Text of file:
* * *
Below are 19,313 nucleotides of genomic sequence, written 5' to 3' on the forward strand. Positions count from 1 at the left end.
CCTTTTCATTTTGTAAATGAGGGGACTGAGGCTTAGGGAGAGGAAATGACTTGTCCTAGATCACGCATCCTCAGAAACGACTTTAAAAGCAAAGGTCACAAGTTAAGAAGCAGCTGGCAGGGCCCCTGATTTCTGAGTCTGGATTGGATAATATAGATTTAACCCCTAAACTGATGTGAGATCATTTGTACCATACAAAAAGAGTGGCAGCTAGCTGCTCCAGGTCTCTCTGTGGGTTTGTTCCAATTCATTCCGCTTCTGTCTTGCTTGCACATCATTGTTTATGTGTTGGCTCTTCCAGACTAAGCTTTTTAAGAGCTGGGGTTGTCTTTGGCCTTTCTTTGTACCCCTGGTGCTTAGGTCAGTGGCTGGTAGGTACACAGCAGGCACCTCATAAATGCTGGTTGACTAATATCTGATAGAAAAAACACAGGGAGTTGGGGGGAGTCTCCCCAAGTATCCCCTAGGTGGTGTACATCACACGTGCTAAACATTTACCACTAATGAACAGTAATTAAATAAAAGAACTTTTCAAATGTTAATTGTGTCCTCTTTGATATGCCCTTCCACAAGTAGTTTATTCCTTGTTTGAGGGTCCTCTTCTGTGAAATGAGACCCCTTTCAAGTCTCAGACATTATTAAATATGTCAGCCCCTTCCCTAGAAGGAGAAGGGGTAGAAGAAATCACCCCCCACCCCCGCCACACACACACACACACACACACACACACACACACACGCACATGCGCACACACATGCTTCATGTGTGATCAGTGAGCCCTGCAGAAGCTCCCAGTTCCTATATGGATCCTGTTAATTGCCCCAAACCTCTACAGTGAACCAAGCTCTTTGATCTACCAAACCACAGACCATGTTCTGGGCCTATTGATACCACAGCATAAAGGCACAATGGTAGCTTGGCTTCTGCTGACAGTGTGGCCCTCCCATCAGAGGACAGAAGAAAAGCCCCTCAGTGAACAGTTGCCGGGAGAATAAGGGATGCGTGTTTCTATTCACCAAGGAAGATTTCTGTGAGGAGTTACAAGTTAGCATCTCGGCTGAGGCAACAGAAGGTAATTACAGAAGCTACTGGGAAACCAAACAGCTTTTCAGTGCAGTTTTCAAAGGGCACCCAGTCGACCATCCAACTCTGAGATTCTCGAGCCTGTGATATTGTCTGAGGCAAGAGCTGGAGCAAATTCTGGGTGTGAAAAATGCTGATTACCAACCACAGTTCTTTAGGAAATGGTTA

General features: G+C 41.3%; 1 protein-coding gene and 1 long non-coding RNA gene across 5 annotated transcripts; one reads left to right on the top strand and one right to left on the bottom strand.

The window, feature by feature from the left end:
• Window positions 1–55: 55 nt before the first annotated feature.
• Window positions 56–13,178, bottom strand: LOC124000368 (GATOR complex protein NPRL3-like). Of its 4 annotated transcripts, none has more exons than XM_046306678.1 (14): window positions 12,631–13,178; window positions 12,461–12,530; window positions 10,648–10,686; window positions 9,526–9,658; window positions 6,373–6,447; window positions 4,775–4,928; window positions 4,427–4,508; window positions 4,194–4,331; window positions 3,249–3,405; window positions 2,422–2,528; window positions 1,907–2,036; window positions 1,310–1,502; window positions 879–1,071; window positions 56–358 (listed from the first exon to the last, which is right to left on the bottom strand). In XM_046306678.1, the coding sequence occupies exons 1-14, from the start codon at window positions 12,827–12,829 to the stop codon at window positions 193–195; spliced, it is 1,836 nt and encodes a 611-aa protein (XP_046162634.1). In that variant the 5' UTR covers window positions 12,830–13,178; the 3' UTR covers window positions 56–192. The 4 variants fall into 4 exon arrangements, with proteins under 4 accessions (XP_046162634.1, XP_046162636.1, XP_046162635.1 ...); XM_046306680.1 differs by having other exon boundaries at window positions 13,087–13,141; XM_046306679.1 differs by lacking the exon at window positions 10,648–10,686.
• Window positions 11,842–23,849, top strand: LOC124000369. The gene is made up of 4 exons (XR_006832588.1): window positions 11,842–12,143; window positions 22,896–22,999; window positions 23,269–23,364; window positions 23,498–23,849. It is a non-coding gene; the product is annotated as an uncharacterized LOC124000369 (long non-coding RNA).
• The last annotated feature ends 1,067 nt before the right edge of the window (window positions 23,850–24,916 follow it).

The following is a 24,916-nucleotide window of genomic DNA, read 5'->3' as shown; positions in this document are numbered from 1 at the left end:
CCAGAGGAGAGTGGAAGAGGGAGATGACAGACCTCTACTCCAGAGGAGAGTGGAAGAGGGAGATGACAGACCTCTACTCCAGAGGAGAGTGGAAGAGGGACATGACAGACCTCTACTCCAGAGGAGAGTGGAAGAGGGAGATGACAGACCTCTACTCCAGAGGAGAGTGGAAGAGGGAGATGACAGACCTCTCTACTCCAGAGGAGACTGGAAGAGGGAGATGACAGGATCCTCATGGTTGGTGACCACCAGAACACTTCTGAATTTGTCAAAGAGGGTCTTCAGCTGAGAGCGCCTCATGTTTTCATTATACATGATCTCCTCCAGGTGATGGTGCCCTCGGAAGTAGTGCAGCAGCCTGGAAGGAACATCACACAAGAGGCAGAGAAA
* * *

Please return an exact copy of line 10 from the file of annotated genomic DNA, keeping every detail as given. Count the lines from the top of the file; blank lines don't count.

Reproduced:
CCAGAGGAGAGTGGAAGAGGGAGATGACAGACCTCTACTCCAGAGGAGAGTGGAAGAGGGAGATGACAGACCTCTACTCCAGAGGAGAGTGGAAGAGGGACATGACAGACCTCTACTCCAGAGGAGAGTGGAAGAGGGAGATGACAGACCTCTACTCCAGAGGAGAGTGGAAGAGGGAGATGACAGACCTCTCTACTCCAGAGGAGACTGGAAGAGGGAGATGACAGGATCCTCATGGTTGGTGACCACCAGAACACTTCTGAATTTGTCAAAGAGGGTCTTCAGCTGAGAGCGCCTCATGTTTTCATTATACATGATCTCCTCCAGGTGATGGTGCCCTCGGAAGTAGTGCAGCAGCCTGGAAGGAACATCACACAAGAGGCAGAGAAA